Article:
WHY?2collab is a social bookmarking site where … [one] can store and organize … [one’s] favorite internet resources – such as blogs, websites, research articles, and more. Then, in private or public groups … [one] can … share … [one’s] bookmarks with others … . Members of groups can evaluate these resources (by rating bookmarks, tagging and adding comments), or add their … [personal] bookmarks. One can browse public groups and bookmarks, but must register … to access the full 2collab functionality … such as creating groups, adding comments, and adding bookmarks


HOW? Any user can access public 2collab content by selecting items from the ‘tags’, ‘groups’, or ‘users’ tabs found on the right side of the service’s homepage. Tags are listed alphabetically with the number of items associated with a particular term or phrase in parentheses to its right (‘blog (21)’). Users are provided initially with a list of the most popular tags, groups, and users, but can display complete lists if desired. If preferred, tags can be displayed as a tag cloud. The site also provides a ‘Search’ box that provides a free-text search capability for all content.

2collab content consists of the private and public bookmarked resources of the 2collab community. The most recent public resources are displayed in the center of the 2collab homepage, in reverse chronological order. Users have the option of reordering 2collab items by the 'number of votes', 'highest rated' , 'number of comments' by selecting these options from a drop-down menu. Only registered users can vote, rate, or comment on an entry by selecting these options associated with each.

Within his/her personal profile, a registered user can create a bookmark for a range of publications and web content. Registration is free and requires only basic identification information. In creating a bookmark, the user can include a full description of the item and tags in addition to the required URL and resource title. By default, bookmarked items are automatically added to an individual’s personal (‘private’ collection), but may also be added to the public collection if desired (‘Make public’). Bookmarks can be shared with one or more groups.

In addition to basic identification data, the bookmark template allows the user to provide ‘optional reference information’ for publications (e.g., ‘reference type’, ‘source title’, ‘article title’, ‘volume, issue, page’, ‘publication date’, ‘authorship’, ‘authors’, ‘ISBN/ISSN’, and ‘DOI’. The ‘reference type’ provides a drop-down menu of publication types (e.g., ‘Journal Article’, ‘Patent’, ‘Dissertation’, ‘E-print’, ‘Web document’, ‘Presentation’, Course Material’, etc.). In addition to using the bookmark template, users can also use a 2collab browser button, if previously activated.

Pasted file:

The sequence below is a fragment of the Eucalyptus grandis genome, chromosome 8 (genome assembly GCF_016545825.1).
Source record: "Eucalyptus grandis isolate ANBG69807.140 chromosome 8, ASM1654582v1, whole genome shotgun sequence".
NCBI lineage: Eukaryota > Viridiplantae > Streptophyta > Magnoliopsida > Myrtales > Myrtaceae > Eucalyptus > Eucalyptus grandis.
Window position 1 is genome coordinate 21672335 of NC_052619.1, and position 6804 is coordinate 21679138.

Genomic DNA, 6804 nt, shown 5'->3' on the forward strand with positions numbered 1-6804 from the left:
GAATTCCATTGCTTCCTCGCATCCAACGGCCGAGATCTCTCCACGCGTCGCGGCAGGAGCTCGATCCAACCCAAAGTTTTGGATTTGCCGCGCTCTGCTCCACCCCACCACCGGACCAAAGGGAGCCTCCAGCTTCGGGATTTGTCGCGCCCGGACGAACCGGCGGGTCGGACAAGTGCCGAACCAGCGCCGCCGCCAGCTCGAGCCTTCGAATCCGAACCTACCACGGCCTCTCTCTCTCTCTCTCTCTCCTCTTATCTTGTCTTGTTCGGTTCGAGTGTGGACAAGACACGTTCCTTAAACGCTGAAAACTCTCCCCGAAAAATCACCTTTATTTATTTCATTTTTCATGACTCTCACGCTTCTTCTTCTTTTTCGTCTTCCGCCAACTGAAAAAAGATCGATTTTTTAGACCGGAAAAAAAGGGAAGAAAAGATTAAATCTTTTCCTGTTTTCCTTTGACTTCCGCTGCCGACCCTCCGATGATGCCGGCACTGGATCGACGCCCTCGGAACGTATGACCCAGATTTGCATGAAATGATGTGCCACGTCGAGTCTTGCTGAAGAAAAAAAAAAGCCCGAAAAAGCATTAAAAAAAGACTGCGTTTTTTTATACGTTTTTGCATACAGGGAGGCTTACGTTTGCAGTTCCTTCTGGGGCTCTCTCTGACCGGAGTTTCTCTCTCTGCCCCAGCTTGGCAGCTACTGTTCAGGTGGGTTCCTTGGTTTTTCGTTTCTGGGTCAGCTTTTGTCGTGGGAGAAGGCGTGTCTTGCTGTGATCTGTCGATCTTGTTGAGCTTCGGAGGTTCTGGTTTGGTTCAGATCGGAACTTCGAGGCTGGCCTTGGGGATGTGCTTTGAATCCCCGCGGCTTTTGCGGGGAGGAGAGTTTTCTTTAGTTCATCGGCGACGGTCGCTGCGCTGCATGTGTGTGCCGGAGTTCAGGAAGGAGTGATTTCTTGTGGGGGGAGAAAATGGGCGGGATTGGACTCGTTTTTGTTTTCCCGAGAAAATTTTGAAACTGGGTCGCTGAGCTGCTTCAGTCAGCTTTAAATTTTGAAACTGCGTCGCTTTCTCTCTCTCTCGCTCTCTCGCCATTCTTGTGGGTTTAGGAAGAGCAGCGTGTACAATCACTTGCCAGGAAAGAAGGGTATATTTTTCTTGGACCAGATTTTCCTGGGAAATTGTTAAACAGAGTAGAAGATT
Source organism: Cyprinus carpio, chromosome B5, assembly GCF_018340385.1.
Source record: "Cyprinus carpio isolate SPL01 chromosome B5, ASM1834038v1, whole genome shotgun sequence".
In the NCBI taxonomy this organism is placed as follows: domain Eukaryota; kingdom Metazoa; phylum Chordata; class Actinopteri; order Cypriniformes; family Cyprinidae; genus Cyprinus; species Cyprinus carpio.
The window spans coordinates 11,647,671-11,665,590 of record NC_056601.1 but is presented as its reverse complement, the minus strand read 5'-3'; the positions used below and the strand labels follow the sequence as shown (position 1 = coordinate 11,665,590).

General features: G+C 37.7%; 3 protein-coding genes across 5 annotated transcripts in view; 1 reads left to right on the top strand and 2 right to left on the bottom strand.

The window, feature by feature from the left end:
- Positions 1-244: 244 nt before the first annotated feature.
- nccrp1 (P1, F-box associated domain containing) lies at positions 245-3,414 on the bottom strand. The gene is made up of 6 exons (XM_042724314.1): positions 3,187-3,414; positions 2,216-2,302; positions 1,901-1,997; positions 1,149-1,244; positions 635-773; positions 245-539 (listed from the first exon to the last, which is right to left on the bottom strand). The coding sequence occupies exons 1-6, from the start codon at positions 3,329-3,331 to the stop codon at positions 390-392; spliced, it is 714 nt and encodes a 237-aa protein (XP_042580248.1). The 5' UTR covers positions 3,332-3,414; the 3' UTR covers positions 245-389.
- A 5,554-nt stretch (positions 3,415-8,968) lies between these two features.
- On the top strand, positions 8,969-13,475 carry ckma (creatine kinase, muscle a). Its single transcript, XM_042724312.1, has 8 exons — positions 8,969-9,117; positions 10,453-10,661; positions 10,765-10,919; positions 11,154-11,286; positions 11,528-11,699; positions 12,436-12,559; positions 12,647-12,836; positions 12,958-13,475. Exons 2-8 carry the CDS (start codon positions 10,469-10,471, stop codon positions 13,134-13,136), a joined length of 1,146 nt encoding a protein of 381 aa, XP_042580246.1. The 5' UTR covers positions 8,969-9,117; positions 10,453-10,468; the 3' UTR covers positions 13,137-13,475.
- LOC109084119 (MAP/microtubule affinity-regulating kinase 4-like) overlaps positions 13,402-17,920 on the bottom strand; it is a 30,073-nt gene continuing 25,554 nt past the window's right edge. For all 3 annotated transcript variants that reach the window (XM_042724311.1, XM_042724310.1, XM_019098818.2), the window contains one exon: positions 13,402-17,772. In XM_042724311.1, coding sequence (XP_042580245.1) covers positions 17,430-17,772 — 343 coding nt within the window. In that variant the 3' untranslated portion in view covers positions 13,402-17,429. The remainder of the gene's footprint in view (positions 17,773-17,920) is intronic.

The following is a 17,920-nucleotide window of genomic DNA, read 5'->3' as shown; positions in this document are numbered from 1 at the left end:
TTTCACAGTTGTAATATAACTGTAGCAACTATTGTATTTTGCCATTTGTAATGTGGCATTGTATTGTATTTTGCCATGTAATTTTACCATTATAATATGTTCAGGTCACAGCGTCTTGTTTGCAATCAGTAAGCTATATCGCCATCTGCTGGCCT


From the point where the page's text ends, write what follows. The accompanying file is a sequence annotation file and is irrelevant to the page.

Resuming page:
Registered users can also create interests groups (e.g., SciTechNet: Science and Technology Social Networking Services). In creating a group, the user must provide the ‘group name’ and a description of the ‘group interest’ and select the level of ‘group visibility’ (i.e., ‘open public group’ (‘Everyone can see, join and participate in this group); ‘closed public group’ (‘Everyone can see this group. However, an invitation is needed to join and participate in this group’); ‘private group’ (‘Only group members can find and participate in this group. Non-members have to be invited to join’)). In addition, the user can add tags to characterize the group (e.g., science, SciTechNet, social networking services, technology).

Once a group is created, the group owner can invite members to join and add bookmarks for the group. Bookmarks can be adding manually or imported (or exported) using the appropriate function option (‘import bookmark’ ; ‘export bookmark’) found within the user’s profile. Users can subscribe to an RSS/Web feed to receive the “top 20 search results delivered daily.”

2Collab is currently a beta release.

WHO? 2collab is a free service provided by Elsevier and is a collaboration between Scopus [] and ScienceDirect []. Scopus is the largest abstract and citation database of research literature and quality web sources” and ScienceDirect provides access to significant science, technology and medicine full text and bibliographic information.

The 2collab team includes

  • Michiel van der Heyden (Senior Product Manager)

  • Thijs Willems (Product Manager)

  • Camelia Csora (Product Technology Manager)

  • Eric Bales (Consulting Software Engineer)

  • Shiv Krishnan (Project Manager)

  • Stephan Stipdonk (Interface Architect)

  • Rogier Barendregt (Web Developer)

  • Roy Boverhof (Web Developer)


2collab. Help File. Available at: [] Blog. Available at: [ ]

Thursday, November 1, 2007



WHEN? December 2006